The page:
4) Guiding is a difficult profession.
Until recently, most guides were in their twenties, when living on $10,000 a year was possible. It wasn't a job where you could pay a mortgage and support a family. Now, some career guides make a livable wage. But it doesn't come easy. It is a competitive field.
Successful guiding takes hard work. There are long days: guiding, planning, staying up late to check e-mail, alpine starts, rising early for guide meetings...day after day. It becomes exhausting and can take days to recover.
Guiding is performance-based. You have to do well to get paid well. You are not entitled to good pay just because you've climbed some hard routes or received your Alpine Guide cert or your pin. You have to do a good job, please your clients, avoid accidents, and do it reliably year after year.
Another difficulty is that guides don't receive formal training in business, although business skills are necessary for successful guiding. Business owners often look to make money from naive young guides. It's up to you to learn negotiating skills, money management, and spreadsheet programs. Most guides use a trial-and-error method, and end up losing money and being taken advantage of in the process. Mentoring and formal training are better avenues for learning the business of guiding, but you must seek this knowledge on your own.
5) You are just a guide.
Guides are a proud group. It takes confidence and skill to lead people into the uncertainties found in the mountains or through the logistical abyss of international travel. But keep your pride in check. You are just a guide.
As a new, young guide, you might, for the first time, receive validation from an elder that you are good in the mountains. Unfortunately, this can go to a young guide's head and lead to a sense of superiority that is not compatible with good guiding. Keep in mind that, while you may have talent, you are no more talented than your clients. Your clients are probably more successful in their own fields than you are at guiding. Put yourself in the clients’ shoes. How would you handle being in the court room, the pressures of managing a hundred employees, or working eight to five, five days a week?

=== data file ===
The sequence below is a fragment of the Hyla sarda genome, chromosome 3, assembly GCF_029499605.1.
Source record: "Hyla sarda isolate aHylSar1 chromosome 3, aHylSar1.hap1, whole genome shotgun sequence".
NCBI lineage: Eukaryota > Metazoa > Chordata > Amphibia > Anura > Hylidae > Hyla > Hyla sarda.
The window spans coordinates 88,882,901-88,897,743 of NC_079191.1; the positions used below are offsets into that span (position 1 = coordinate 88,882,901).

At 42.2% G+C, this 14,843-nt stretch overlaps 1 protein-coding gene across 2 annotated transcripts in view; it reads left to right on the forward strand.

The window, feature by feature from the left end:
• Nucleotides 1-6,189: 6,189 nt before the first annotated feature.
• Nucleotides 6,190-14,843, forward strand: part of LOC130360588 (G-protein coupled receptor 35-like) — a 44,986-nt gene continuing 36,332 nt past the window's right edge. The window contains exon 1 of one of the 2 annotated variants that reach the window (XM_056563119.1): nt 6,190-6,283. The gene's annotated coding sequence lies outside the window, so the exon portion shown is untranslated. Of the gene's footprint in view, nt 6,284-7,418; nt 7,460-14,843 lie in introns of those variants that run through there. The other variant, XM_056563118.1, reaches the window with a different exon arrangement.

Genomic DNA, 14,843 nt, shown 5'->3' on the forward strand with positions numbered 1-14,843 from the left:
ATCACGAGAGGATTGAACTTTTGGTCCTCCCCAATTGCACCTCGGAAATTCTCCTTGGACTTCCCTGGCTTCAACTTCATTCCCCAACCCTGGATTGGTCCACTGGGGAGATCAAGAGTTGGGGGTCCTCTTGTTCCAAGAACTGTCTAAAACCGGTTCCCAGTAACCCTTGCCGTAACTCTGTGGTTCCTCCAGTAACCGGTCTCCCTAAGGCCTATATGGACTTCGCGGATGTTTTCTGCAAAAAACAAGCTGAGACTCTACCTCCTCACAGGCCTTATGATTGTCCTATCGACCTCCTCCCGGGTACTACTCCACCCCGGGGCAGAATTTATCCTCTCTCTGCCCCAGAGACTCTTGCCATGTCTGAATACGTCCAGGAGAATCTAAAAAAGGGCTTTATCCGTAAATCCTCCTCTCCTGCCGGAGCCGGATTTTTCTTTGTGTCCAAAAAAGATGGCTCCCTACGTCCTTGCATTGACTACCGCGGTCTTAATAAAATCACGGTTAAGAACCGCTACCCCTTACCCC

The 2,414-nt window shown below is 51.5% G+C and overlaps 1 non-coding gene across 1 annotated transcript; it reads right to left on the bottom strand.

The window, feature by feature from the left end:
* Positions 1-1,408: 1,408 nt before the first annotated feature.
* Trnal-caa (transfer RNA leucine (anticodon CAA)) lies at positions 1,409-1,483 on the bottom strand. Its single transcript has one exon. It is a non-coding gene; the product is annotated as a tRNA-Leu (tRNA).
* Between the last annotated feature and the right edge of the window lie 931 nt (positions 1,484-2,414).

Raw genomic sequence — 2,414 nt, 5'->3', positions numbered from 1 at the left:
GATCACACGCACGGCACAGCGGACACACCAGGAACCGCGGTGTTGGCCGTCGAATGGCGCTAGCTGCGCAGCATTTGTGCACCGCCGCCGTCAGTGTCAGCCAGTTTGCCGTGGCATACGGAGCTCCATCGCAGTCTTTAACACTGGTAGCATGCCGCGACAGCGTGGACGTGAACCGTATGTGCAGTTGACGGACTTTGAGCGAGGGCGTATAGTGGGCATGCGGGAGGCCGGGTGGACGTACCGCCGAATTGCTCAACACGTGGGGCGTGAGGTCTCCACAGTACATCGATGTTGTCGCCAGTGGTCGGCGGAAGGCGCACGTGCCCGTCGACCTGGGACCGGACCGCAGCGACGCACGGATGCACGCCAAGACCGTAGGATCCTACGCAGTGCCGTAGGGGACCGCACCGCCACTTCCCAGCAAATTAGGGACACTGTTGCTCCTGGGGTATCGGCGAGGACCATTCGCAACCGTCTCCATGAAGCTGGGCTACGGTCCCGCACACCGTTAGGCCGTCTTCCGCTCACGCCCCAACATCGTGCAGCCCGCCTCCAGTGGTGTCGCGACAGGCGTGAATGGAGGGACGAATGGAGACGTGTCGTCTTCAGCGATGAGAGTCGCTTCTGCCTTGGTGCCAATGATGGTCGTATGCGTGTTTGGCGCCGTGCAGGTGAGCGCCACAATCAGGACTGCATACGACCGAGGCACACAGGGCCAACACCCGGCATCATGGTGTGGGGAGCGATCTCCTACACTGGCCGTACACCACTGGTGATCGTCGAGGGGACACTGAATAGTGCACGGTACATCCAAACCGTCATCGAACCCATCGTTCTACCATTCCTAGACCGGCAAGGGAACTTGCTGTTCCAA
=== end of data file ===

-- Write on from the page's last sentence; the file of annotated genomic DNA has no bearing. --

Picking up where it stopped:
The Dunning-Kruger effect explains that relatively unskilled individuals think their ability is much higher than it truly is. In other words, the more you think you know, the less you actually do know. In the mountains, if you think you're really good, you are probably not that good. More experience, including experience in other ranges, will give you a more realistic and humble perspective on your ability.
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Initially, guiding is exciting. Everything is new. You're getting paid to travel and climb and ski. As guiding becomes a career, it also becomes more like regular work. While you will occasionally be treated to perfect conditions with the perfect clients, on most days it will feel like a regular job, where you are just a guide, providing a service for a client...hopefully still aware that you are working your dream job.
AMGA Professional Members Forum, facebook.com, accessed September 26, 2015.
On Being a Guide, by SP Parker, AMGA Technical Handbook.